TRENTON — Two Democratic senators last week introduced a bill capping sick-leave payouts to local government workers at $15,000, or whatever they’ve banked so far if they’re above that.

The sponsors of S2300 include Sen. Paul Sarlo, the influential chairman of the Senate budget committee who is also on the task force Senate President Steve Sweeney has convened to assess New Jersey’s taxes and government spending.

That would suggest the bill could have a future. It’s the latest of nine bills introduced so far this legislative session that would rein in what are sometimes six-figure checks written to workers as they retire.

Lt. Gov. Sheila Oliver, who oversees local governments as commissioner of the Department of Community Affairs, said she hasn’t discussed the topic with Gov. Phil Murphy but hopes that the administration and lawmakers can work together to cap sick-leave payouts to local workers.

“I do believe a statewide standard is good because it costs people money,” Oliver said. “Look at a couple of years ago [...] Jersey City had to bond $5 million to cover a couple of retirements out of their police department."

Oliver noted that towns and counties already can cap sick-leave payouts. She said Essex County, where she was an assistant county administrator until becoming lieutenant governor, has a cap.

“Freeholder boards, councils – they can address that issue now,” Oliver said. “But I do believe that that is something that has to be examined.”

"Boat checks" have often been big news in New Jersey. In July, Bayonne's police chief retired with arrangements to receive $291,004 over two years for unused time, reported. The city's current public safety director collected $320,000 when he retired as chief in 2012.

In 2011, the former head of Long Branch public schools exited with $600,000 in payouts for unused time, boasting he was never out sick a day in his life, The Asbury Park Press reported.

And the checks are expensive for New Jersey taxpayers. The New Jersey State League of Municipalities says municipalities alone are on the hook for $863 million. That doesn’t count school districts and counties. NJ Spotlight calculated that the combined total is approaching $1.9 billion.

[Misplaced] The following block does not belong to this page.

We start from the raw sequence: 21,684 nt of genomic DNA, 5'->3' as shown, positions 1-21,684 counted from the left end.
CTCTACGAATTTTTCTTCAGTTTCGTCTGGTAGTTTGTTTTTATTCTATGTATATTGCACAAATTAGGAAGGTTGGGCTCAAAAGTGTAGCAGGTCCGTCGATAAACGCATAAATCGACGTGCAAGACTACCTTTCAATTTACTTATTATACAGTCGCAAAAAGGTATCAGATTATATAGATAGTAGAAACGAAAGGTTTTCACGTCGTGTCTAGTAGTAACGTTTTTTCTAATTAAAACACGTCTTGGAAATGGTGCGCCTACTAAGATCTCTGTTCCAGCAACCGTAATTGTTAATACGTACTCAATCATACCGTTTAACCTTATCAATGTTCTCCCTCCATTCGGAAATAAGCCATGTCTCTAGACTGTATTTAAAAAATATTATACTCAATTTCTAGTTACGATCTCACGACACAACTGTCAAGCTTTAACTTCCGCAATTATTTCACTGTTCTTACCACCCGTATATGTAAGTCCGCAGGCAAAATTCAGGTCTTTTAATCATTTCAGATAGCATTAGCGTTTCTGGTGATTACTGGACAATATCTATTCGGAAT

East Rutherford Mayor James Cassella said it’s difficult for local governments to negotiate caps on sick-leave payouts when workers know state law doesn’t require it, so he hopes for action by the Legislature and Murphy.

“Anything would help. Even if it’s for newly hired people or to freeze it,” Cassella said.

“Any cap is better than none,” he said. “And if they were talking $7,500 or $15,000, I think it would be a very good step forward.”

The Legislature has voted in the past to cap sick-leave payouts at $15,000 going forward, the same that is allowed for state workers. In 2010, then-Gov. Chris Christie asked for such a cap – but then vetoed it, saying there should be no sick-leave payouts at all.

“I could never figure out why,” Cassella said. “You know, sometimes you can’t always – I don’t mean to quote the Rolling Stones here, but you can’t always get what you want, you get what you need.”

Christie also rejected a potential compromise at $7,500. Oliver said some Democratic lawmakers continued to search for a workable middle ground but that anti-worker rhetoric got overheated.

“When he started throwing the zingers in about the boat checks and dada-dada-da, I think that just made it such a contentious issue that nothing could be resolved,” Oliver said.

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Michael Symons is State House bureau chief for New Jersey 101.5 and the editor of New Jersey: Decoded. Follow @NJDecoded on Twitter and Facebook. Contact him at

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